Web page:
Mayor Garcetti calls on fellow Jews to help

Mayor Eric Garcetti said his close ties to the Jewish community will not only enable him to respond better to communal concerns, but also spur him to draw on the community for its help in addressing some of the city’s pressing needs.

The new mayor spoke to about 150 invited guests at an Aug.4 reception in his honor, sponsored by the Jewish Federation.  Representatives of numerous synagogues and Jewish institutions, as well as Israel Consul General David Siegel, greeted the mayor at the sprawling Brentwood estate of Bill and Cece Feiler.

In her opening benediction, Rabbi Sharon Brous of the IKAR congregation, which Garcetti attends, urged Garcetti to continue his focus on the poor and underserved in the city.

“I want to bless you with urgency. We are here to help you, and to utz you,” Brous said, using the Yiddish word for “push.”

Garcetti opened his remarks with a humorous take on his place in L.A. Jewish history.

“I’m not the first Jewish mayor of this city,” he said.  “There was a guy named Bernard Cohn in the 1800s, who was appointed mayor and promptly died.  So I’ve already outlasted him.  I am the longest serving, elected Jewish mayor in L.A. history.”

Garcetti’s mother, Suky Roth, is the daughter of Harry Roth, a successful clothing merchant.  His father Gil Garcetti’s family is of Italian, Mexican-Catholic background.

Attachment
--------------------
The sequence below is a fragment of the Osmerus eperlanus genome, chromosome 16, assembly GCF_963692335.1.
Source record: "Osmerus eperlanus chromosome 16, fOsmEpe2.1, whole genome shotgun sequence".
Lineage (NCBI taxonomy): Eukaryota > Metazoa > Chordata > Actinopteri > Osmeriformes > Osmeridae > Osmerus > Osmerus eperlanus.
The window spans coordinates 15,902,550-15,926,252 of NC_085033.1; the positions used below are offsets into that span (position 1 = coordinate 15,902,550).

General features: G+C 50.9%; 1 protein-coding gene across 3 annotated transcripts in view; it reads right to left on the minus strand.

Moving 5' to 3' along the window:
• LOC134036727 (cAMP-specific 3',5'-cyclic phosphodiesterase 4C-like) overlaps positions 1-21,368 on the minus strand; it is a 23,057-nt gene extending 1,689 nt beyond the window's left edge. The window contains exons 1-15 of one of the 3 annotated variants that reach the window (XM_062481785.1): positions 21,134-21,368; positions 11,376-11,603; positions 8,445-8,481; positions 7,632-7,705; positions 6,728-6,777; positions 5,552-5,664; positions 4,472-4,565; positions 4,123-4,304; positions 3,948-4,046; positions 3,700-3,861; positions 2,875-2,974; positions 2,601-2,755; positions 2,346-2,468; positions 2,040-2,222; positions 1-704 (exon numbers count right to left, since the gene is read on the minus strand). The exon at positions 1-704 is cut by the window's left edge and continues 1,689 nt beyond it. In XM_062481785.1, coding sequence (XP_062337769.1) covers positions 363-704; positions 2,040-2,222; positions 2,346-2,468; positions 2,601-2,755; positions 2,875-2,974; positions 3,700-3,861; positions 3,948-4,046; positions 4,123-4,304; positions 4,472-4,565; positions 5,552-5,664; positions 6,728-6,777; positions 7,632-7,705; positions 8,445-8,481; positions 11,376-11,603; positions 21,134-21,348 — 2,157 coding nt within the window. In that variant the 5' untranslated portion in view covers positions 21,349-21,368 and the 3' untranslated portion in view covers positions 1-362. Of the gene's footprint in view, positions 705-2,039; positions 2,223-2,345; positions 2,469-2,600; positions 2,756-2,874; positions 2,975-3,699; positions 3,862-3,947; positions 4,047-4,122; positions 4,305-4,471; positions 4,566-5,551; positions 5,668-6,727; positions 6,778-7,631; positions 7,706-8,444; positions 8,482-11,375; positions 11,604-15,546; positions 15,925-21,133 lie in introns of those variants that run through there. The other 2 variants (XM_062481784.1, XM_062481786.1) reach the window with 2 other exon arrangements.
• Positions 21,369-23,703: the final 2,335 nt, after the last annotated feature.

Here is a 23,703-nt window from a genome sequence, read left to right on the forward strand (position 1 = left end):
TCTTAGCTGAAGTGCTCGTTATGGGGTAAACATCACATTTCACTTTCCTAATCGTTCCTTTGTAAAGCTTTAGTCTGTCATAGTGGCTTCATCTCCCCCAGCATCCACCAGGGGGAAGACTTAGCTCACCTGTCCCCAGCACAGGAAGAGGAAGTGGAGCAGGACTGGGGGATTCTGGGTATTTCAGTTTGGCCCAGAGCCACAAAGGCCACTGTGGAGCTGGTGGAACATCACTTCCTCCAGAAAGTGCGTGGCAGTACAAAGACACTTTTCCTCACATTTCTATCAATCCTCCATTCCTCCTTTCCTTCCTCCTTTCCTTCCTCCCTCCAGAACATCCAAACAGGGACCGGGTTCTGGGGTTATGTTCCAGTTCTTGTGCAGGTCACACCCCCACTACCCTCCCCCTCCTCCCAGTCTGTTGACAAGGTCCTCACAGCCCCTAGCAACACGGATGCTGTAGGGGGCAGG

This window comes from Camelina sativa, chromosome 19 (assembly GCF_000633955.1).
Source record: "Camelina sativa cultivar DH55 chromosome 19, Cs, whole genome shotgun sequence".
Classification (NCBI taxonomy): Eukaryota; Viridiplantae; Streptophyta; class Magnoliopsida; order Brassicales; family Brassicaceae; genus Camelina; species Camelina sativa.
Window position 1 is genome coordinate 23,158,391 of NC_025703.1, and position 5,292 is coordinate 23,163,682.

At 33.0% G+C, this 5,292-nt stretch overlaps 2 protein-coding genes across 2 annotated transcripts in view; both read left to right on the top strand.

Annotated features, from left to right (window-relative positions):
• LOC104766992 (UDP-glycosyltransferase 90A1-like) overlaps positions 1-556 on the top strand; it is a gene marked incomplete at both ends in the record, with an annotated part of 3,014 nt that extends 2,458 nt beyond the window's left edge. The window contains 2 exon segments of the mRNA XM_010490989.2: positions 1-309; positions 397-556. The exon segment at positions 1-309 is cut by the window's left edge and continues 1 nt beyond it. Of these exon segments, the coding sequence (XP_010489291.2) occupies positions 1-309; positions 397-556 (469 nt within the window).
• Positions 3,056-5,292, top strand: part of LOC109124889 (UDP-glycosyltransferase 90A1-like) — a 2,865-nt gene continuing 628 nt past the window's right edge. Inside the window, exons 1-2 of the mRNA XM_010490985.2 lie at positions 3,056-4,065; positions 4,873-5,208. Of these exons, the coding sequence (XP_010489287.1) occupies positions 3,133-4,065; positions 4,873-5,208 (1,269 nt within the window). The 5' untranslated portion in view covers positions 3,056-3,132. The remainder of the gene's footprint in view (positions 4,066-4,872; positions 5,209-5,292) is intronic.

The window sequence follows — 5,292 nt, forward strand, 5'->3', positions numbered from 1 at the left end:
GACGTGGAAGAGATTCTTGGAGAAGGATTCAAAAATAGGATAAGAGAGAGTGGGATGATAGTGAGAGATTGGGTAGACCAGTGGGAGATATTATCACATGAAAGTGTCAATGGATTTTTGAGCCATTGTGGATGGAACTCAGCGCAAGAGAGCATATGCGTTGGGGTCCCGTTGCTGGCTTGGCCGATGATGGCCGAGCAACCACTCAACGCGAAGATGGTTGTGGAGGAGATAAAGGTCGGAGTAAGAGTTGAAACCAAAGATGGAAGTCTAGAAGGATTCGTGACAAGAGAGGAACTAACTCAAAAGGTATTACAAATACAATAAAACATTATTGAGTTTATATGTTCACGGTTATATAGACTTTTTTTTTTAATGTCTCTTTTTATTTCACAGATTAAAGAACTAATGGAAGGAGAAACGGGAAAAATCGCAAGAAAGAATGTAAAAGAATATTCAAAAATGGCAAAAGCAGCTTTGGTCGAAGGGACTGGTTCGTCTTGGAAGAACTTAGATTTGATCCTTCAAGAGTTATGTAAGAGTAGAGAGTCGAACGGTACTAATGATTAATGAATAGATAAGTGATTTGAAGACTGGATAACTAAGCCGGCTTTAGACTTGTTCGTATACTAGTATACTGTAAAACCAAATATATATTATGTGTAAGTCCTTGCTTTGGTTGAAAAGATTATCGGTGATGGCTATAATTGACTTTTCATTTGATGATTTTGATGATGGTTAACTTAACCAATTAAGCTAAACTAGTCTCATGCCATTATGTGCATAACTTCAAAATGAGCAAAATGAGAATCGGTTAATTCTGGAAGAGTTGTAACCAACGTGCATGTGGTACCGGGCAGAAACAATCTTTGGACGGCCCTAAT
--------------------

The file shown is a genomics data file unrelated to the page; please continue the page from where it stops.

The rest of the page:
The rebirth of the original Sinai Temple in Pico-Union as a multi-faith community center, and the Jewish community’s revival of the Breed Street Shul in Boyle Heights are emblematic of the way he—and the Jewish community—can use history to shape the future,  Garcetti said.  He said his maternal grandparents used to pray at Breed Street Shul, while his Latino paternal grandparents lived in the neighborhood.

“It’s our roots that somehow guide our future,” the mayor said.  “When we reconnect with where we come from we become not only more fully realized in terms of who we are as human beings, but as Jews as well,” Garcetti said.

Garcetti urged the Jewish community to help him address all of L.A.’s issues. “How many of you, if I just fixed traffic on Sunset, dayenu?” Garcetti said, using the Hebrew expression for “that would be enough.”

The crowd laughed—and many raised their hands.  But Garcetti continued to speak about a broader agenda.

“We’re the Jewish mayor,” said Garcetti, “what sort of opportunity do we have first for folks to come and let me know what we need as a community, but secondly for me as a mayor to say this is what I need from the community, on immigration, poverty, literacy, schools, on traffic.  We can lead the way.”